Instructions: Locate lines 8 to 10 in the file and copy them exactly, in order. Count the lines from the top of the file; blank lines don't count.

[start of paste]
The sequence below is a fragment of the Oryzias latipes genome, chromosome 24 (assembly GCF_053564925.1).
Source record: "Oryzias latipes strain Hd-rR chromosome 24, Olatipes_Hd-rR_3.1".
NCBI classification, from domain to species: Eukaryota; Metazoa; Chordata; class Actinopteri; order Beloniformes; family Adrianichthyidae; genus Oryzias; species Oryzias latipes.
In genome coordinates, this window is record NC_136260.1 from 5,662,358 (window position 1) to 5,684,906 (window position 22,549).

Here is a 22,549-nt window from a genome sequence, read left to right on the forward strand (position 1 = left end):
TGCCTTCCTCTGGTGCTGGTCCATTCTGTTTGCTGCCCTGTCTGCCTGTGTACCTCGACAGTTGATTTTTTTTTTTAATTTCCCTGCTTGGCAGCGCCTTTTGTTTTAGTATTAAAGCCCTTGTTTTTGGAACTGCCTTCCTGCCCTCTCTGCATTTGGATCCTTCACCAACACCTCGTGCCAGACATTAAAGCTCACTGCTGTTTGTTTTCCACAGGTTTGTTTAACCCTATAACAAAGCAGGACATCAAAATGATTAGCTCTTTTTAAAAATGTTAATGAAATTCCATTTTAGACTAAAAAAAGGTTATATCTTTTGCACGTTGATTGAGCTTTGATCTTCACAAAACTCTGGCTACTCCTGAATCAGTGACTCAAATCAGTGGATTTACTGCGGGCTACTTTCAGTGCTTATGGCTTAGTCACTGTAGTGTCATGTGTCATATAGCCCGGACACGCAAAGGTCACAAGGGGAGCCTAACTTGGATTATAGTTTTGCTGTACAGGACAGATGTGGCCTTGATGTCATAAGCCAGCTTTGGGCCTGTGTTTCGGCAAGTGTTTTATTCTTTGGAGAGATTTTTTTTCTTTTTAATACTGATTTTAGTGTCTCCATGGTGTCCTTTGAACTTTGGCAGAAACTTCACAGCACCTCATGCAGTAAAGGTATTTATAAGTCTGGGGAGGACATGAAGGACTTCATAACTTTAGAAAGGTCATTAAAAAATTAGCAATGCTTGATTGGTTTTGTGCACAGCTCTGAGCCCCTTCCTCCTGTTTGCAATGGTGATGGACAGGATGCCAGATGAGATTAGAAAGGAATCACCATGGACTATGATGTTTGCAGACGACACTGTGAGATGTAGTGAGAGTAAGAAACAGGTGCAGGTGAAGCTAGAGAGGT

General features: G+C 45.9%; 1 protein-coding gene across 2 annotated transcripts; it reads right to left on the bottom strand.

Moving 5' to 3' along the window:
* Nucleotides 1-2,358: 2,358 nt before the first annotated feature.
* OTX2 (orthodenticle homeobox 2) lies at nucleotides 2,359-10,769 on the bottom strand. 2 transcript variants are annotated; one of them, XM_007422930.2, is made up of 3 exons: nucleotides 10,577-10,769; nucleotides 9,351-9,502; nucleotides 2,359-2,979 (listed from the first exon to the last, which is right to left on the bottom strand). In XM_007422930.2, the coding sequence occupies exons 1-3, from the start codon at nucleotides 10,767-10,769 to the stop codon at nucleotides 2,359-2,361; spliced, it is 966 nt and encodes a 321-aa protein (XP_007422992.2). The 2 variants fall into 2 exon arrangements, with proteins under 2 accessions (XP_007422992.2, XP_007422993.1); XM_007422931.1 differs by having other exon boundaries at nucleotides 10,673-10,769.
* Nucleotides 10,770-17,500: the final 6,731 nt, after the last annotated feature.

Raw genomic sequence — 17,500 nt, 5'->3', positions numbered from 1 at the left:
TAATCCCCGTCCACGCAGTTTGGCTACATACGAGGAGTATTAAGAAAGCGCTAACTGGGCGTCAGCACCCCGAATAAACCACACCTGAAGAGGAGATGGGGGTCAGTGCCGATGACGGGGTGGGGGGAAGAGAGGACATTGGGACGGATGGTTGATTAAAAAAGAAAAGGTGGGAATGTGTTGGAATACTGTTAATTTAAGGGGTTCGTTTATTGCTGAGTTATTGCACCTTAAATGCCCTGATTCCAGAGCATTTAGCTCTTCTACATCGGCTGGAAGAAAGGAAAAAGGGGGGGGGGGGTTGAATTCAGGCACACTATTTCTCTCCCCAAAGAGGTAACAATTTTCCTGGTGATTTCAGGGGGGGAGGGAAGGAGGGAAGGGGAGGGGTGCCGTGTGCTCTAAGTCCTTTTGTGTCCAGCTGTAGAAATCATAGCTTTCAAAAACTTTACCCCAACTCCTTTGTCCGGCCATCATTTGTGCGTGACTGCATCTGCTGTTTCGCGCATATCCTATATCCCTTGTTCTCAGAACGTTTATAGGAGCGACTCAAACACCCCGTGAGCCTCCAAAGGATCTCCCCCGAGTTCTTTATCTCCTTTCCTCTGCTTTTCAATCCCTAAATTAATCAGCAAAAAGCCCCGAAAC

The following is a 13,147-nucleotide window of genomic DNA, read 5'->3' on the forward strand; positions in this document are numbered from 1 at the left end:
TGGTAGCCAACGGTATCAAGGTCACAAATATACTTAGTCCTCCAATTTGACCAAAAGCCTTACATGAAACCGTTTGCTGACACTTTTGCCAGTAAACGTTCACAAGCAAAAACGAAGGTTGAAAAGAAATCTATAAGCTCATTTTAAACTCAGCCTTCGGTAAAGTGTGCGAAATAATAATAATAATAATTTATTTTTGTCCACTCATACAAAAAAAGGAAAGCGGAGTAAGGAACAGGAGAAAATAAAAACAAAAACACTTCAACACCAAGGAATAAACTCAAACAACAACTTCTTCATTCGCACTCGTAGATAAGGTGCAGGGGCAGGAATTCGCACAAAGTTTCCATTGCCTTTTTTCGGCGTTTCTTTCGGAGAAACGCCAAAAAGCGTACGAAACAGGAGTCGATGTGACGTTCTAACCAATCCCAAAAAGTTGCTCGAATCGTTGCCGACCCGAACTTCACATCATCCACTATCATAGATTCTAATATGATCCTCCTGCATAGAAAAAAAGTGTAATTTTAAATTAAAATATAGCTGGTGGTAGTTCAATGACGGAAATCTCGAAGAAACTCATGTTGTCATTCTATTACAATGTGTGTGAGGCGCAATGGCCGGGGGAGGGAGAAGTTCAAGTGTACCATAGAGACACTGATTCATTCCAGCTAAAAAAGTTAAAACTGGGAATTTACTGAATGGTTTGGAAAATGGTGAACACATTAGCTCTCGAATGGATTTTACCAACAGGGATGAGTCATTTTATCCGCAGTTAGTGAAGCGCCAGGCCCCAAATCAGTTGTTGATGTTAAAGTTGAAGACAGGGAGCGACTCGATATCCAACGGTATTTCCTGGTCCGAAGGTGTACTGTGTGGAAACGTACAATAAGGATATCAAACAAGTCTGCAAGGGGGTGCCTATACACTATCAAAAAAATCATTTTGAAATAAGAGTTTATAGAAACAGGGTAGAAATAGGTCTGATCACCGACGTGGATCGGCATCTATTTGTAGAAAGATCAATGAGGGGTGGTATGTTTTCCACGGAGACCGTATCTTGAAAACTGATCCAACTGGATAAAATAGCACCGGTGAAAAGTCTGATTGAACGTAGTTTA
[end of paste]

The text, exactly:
Moving 5' to 3' along the window:
* Nucleotides 1-2,358: 2,358 nt before the first annotated feature.
* OTX2 (orthodenticle homeobox 2) lies at nucleotides 2,359-10,769 on the bottom strand. 2 transcript variants are annotated; one of them, XM_007422930.2, is made up of 3 exons: nucleotides 10,577-10,769; nucleotides 9,351-9,502; nucleotides 2,359-2,979 (listed from the first exon to the last, which is right to left on the bottom strand). In XM_007422930.2, the coding sequence occupies exons 1-3, from the start codon at nucleotides 10,767-10,769 to the stop codon at nucleotides 2,359-2,361; spliced, it is 966 nt and encodes a 321-aa protein (XP_007422992.2). The 2 variants fall into 2 exon arrangements, with proteins under 2 accessions (XP_007422992.2, XP_007422993.1); XM_007422931.1 differs by having other exon boundaries at nucleotides 10,673-10,769.